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Giardia spp. Information


Giardia lamblia is a pathogenic protozoan with a size range of 8-18 um long and 5-15 um wide that reproduces in the intestinal tract of mammals. In the final stage of its life cycle, Giardia asexually produces environmentally resistant structures known as cysts, and these are shed within animal feces and can contaminant food and water sources. In humans, infection may result in acute gastrointestinal distresses including diarrhea, weight loss, vomiting, or fatigue; however, certain individuals may not manifest symptoms but otherwise remain infected. These asymptomatic carriers can for many years potentially transmit infection to others. Many mammalian reservoir hosts, including dogs, cats, beavers and muskrats, can carry the parasite. These hosts readily shed cysts within their feces which may contaminate the watershed. Giardia is common in surface waters and generally, for potable water, cysts are removed by filtration and/or inactivated by chlorine disinfection. However, if filtration is deficient or water is not properly treated, cysts can be present in finished drinking water and may be ingested by humans causing gastroenteritis of varying severity. Several waterborne outbreaks have been attributed to Giardia.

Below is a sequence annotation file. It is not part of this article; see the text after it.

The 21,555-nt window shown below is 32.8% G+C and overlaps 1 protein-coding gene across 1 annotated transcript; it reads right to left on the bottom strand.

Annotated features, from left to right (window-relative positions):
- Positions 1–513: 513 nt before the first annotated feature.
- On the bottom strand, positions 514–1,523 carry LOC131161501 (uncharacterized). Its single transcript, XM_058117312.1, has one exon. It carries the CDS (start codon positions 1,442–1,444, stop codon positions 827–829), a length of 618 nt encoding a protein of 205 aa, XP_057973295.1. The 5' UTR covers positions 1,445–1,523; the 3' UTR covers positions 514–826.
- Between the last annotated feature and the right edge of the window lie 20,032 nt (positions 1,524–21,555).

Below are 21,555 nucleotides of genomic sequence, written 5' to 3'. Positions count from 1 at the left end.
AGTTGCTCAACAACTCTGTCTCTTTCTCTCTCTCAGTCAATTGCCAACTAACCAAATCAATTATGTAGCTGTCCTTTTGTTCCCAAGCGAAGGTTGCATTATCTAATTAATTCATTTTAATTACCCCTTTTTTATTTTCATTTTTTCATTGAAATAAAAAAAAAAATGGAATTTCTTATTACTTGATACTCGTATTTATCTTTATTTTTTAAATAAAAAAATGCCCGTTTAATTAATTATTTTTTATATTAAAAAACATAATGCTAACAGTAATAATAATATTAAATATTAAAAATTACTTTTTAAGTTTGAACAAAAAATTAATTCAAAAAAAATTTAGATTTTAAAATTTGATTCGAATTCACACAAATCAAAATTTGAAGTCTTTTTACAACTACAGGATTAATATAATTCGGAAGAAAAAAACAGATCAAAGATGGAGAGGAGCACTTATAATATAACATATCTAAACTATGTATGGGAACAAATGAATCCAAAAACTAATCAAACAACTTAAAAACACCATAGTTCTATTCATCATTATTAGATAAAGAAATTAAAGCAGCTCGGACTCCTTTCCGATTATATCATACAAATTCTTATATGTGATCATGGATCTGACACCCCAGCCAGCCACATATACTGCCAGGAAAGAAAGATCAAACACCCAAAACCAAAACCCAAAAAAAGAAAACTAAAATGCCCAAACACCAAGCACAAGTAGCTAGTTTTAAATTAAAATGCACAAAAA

Detection of cysts in water samples is accomplished by reacting immunofluorescent antibodies with specific biochemical markers on the surface of the cysts. Cysts successfully labeled with these fluorescent tags can then be visualized using IFA microscopy. After detecting a putative cyst with immunofluorescent antibodies, DAPI (a nuclear stain) and DIC microscopy features aid in the confirmation/invalidation process.

 

References:

AWWA (American Water Works Association). Waterborne Pathogens. Manual of Water Supply Practices, M48, First Edition. 1999. Denver.

Betts W.B., D. Casemore, C. Fricker, H. Smith, and J. Watkins, ed. Protozoan Parasites and Water. 1995. The Royal Society of Chemistry. Cambridge.

 


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Tel: 970-532-2078
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Internet: ssheldon@chdiagnostic.com

 

 

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Last modified: June 11, 2007